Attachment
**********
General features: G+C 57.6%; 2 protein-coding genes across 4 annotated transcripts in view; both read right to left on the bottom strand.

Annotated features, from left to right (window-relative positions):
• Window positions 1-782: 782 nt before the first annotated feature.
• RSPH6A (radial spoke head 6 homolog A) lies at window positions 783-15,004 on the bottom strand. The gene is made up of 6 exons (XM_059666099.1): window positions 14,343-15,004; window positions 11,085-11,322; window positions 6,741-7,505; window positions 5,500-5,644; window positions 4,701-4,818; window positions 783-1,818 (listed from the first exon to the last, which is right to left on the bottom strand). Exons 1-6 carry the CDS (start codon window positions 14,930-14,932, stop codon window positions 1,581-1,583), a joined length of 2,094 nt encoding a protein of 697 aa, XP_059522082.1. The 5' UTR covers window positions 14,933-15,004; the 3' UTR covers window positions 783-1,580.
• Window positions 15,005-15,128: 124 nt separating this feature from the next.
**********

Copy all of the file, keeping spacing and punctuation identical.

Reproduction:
General features: G+C 57.6%; 2 protein-coding genes across 4 annotated transcripts in view; both read right to left on the bottom strand.

Annotated features, from left to right (window-relative positions):
• Window positions 1-782: 782 nt before the first annotated feature.
• RSPH6A (radial spoke head 6 homolog A) lies at window positions 783-15,004 on the bottom strand. The gene is made up of 6 exons (XM_059666099.1): window positions 14,343-15,004; window positions 11,085-11,322; window positions 6,741-7,505; window positions 5,500-5,644; window positions 4,701-4,818; window positions 783-1,818 (listed from the first exon to the last, which is right to left on the bottom strand). Exons 1-6 carry the CDS (start codon window positions 14,930-14,932, stop codon window positions 1,581-1,583), a joined length of 2,094 nt encoding a protein of 697 aa, XP_059522082.1. The 5' UTR covers window positions 14,933-15,004; the 3' UTR covers window positions 783-1,580.
• Window positions 15,005-15,128: 124 nt separating this feature from the next.